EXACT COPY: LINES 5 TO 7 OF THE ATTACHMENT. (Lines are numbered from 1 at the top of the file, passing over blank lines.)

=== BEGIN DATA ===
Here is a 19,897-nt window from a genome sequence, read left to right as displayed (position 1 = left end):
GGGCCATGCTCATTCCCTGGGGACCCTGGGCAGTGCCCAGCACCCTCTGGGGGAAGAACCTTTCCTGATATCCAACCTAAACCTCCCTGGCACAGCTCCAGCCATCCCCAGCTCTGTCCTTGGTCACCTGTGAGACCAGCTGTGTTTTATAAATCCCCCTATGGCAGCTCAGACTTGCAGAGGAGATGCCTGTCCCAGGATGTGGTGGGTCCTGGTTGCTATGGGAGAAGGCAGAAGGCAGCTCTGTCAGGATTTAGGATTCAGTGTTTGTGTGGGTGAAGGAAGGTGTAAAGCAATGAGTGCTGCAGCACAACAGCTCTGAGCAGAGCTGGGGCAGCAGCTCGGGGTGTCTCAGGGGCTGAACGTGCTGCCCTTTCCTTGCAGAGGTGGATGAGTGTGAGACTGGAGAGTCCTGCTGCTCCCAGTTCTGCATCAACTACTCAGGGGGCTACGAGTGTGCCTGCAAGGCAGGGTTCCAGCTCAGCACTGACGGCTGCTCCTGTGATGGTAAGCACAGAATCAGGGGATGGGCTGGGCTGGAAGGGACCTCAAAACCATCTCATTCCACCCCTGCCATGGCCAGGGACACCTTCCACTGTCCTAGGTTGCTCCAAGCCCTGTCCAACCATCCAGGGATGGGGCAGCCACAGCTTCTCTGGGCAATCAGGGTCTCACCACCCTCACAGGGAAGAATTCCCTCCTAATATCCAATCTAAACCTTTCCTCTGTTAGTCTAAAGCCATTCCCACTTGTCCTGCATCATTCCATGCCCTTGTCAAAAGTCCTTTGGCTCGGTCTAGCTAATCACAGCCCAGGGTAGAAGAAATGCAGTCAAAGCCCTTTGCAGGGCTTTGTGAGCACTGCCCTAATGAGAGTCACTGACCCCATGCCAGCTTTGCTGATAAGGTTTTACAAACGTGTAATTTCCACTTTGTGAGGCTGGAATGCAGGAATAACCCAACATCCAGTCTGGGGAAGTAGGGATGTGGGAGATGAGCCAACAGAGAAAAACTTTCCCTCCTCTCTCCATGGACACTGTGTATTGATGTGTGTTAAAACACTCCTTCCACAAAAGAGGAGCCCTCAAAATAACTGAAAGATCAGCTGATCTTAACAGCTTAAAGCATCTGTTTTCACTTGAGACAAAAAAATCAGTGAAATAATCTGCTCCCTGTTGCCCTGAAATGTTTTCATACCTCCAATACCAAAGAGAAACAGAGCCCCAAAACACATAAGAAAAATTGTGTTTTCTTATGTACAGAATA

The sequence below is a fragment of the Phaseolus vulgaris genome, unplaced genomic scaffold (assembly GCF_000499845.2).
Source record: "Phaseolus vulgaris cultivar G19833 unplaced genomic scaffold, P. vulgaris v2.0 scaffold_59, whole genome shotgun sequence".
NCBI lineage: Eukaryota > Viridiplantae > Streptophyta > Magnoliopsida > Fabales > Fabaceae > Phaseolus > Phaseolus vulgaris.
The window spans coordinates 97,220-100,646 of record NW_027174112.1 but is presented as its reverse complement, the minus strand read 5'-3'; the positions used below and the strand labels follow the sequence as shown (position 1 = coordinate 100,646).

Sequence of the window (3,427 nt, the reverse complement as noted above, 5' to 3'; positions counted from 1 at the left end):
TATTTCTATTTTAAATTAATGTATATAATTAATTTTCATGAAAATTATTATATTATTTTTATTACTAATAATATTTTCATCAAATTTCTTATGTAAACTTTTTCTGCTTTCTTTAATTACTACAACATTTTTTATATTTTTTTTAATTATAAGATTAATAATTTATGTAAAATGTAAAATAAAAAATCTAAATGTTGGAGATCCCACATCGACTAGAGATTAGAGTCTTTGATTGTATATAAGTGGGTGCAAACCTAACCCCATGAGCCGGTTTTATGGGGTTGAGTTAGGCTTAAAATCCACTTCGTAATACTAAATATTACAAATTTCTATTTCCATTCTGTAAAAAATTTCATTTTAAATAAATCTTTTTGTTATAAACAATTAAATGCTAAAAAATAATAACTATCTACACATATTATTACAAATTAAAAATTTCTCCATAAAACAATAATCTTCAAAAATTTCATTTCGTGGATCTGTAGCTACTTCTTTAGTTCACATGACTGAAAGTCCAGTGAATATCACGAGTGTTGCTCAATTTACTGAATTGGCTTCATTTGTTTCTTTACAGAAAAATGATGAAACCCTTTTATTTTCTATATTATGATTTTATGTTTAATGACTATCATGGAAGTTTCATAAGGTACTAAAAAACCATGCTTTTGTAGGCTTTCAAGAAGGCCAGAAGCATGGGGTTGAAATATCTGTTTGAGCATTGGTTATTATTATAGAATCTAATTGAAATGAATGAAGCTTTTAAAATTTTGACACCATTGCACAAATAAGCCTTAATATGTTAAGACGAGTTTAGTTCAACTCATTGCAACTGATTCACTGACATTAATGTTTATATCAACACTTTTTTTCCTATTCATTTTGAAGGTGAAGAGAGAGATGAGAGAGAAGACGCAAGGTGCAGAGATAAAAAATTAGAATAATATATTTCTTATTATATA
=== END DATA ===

NCBI lineage: Eukaryota > Viridiplantae > Streptophyta > Magnoliopsida > Fabales > Fabaceae > Phaseolus > Phaseolus vulgaris.
The window spans coordinates 97,220-100,646 of record NW_027174112.1 but is presented as its reverse complement, the minus strand read 5'-3'; the positions used below and the strand labels follow the sequence as shown (position 1 = coordinate 100,646).

Sequence of the window (3,427 nt, the reverse complement as noted above, 5' to 3'; positions counted from 1 at the left end):